plt.show()

The output plot of the code above is separate plots for each feature of the wine and the count of wines in each feature.

The code for the second type of plot i.e. seaborn graph is:

import seaborn as sns
plt.figure(figsize=(10,10))
correlations = data[data.columns].corr(method='pearson')
sns.heatmap(correlations, annot = True)
plt.show()

Seaborn graphs show the relationship between different features in the dataset. Seaborn visualization is shown below:

Final Data Preparation

Once the data visualization is done, working on the data preparation was required. This involves the following steps:

  1. Test-Train Splitting of the dataset
  2. Normalizing the data
Test-Train Splitting of the dataset

To split the data into training and testing data, there is no optimal splitting percentage. But one of the fair splitting rules is the 80/20 rule where 80% of the data goes to training data and the rest 20% goes to testing data.

Normalizing Data

Normalizing is important to make sure all the values in all the features are comparable to each other.

The whole code for the final data preparation is shown below:

split=int(0.8*data.shape[0])
print("Split of data is at: ",split)
print("\n-------AFTER SPLITTING-------")
train_data=data[:split]
test_data=data[split:]
print('Shape of train data:',train_data.shape)
print('Shape of train data:',test_data.shape)
print("\n----CREATING X AND Y TRAINING TESTING DATA----")
y_train=train_data['quality']
y_test=test_data['quality']
x_train=train_data.drop('quality',axis=1)
x_test=test_data.drop('quality',axis=1)
print('Shape of x train data:',x_train.shape)
print('Shape of y train data:',y_train.shape)
print('Shape of x test data:',x_test.shape)
print('Shape of y test data:',y_test.shape)

nor_train=normalize(x_train)
nor_test=normalize(x_test)

The output of the code is shown below:

Split of data is at:  5197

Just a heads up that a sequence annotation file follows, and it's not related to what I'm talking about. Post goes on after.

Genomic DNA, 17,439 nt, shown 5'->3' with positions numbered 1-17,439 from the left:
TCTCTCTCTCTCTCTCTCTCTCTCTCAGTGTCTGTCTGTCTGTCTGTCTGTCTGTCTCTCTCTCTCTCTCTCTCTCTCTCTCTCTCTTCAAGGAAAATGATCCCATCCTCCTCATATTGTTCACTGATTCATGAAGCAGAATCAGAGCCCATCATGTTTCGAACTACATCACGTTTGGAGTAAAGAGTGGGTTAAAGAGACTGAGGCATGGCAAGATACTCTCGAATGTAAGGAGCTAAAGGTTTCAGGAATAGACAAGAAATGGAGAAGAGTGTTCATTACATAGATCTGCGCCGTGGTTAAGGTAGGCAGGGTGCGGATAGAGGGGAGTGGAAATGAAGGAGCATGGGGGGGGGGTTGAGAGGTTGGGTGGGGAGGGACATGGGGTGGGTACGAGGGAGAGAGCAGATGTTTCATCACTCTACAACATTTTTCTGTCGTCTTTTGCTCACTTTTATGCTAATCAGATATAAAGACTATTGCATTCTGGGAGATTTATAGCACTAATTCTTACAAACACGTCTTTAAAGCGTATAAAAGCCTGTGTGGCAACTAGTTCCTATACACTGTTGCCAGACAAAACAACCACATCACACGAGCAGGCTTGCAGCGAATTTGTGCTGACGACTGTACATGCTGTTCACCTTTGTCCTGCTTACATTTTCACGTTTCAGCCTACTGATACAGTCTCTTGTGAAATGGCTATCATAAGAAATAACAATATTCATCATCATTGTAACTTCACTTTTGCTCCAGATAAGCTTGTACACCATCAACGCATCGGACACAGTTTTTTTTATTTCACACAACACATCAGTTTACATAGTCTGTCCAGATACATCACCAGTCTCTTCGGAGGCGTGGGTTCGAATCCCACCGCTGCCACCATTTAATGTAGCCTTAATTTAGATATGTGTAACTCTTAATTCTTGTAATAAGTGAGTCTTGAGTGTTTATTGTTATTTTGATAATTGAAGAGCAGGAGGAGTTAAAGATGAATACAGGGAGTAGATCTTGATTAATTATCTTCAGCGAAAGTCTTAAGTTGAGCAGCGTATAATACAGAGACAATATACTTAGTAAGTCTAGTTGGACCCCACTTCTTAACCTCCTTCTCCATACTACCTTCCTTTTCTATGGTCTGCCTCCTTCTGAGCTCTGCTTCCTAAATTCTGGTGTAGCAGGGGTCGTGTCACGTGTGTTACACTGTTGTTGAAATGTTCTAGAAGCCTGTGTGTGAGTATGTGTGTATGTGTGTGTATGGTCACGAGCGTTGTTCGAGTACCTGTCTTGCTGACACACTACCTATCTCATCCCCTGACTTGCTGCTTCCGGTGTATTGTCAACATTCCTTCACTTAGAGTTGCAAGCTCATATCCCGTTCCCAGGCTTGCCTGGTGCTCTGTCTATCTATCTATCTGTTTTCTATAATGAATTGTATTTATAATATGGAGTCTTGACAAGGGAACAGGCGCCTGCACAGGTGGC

-------AFTER SPLITTING-------
Shape of train data: (5197, 12)
Shape of train data: (1300, 12)

----CREATING X AND Y TRAINING TESTING DATA----
Shape of x train data: (5197, 11)
Shape of y train data: (5197,)
Shape of x test data: (1300, 11)
Shape of y test data: (1300,)

Step 3: Classifying Wines

I have done the classification of wine dataset using the testing and training dataset using two algorithms namely, SVM and Logistic Regression.

The code for Support Vector Machine (SVM) and Logistic Regression is shown below:

clf = svm.SVC(kernel='linear')
clf.fit(nor_train, y_train)
y_pred_svm = clf.predict(nor_test)
print("Accuracy (SVM) :",metrics.accuracy_score(y_test, y_pred_svm)*100)
logmodel = LogisticRegression()
logmodel.fit(nor_train, y_train)
y_pred_LR= logmodel.predict(nor_test)
print('Mean Absolute Error(Logistic Regression):', metrics.mean_absolute_error(y_test, y_pred_LR)*100)

The output accuracy is shown below:

Accuracy (SVM) : 50.30769230769231
Mean Absolute Error(Logistic Regression): 52.0

The algorithms I used gave a decent accuracy of around 50%. By making use of Tensorflow algorithms the accuracy rate can be much higher!

I hope you learned something from today’s post! The code for the same can be found here.

Stay tuned for classification using Tensorflow also in order to get better accuracy!